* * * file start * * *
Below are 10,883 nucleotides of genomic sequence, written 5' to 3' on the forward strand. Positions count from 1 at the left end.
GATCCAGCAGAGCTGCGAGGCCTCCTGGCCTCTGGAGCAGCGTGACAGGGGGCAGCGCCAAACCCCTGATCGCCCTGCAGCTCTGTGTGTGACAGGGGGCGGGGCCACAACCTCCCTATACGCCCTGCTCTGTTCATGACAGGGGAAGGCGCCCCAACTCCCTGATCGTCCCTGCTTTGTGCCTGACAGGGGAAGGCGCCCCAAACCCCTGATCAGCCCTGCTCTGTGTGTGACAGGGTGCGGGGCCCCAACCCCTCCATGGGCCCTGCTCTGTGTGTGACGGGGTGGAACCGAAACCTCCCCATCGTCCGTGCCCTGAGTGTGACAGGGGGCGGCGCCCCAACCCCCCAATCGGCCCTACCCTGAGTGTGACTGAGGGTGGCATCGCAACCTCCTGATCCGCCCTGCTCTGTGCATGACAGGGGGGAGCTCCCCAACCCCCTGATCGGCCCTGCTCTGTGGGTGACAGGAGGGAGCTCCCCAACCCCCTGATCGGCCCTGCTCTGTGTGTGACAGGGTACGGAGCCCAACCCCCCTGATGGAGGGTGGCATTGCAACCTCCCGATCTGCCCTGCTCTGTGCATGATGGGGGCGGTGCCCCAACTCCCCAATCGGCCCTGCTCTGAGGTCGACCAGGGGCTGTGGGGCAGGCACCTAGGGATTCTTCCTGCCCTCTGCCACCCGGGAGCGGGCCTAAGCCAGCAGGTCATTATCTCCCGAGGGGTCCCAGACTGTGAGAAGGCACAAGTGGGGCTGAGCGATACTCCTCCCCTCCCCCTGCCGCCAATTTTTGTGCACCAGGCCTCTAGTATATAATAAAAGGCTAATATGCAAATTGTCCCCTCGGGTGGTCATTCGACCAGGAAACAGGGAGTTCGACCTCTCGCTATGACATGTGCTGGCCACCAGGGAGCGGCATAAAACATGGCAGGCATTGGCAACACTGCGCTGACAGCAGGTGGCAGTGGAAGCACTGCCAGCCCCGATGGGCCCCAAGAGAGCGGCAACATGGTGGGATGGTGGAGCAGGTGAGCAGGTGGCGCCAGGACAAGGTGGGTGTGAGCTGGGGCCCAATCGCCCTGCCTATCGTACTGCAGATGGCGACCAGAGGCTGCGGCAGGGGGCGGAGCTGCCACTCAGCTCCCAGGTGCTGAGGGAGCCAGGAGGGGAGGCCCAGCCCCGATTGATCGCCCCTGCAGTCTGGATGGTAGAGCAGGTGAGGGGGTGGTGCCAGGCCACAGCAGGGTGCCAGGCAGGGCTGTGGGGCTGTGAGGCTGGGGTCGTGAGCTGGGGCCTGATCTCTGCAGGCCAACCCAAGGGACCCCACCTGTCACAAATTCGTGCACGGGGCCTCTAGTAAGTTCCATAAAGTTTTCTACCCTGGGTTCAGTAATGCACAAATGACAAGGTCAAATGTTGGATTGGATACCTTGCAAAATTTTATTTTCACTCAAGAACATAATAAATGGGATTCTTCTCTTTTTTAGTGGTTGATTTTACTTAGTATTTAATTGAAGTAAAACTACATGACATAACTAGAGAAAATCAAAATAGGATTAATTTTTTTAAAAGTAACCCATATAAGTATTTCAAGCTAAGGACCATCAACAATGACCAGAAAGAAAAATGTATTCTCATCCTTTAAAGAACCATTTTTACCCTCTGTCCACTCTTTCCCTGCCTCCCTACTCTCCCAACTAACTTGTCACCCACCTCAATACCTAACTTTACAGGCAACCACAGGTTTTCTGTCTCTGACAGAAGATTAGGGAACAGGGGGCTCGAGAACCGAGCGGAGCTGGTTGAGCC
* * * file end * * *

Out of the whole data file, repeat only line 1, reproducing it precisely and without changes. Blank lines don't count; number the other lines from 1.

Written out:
Below are 10,883 nucleotides of genomic sequence, written 5' to 3' on the forward strand. Positions count from 1 at the left end.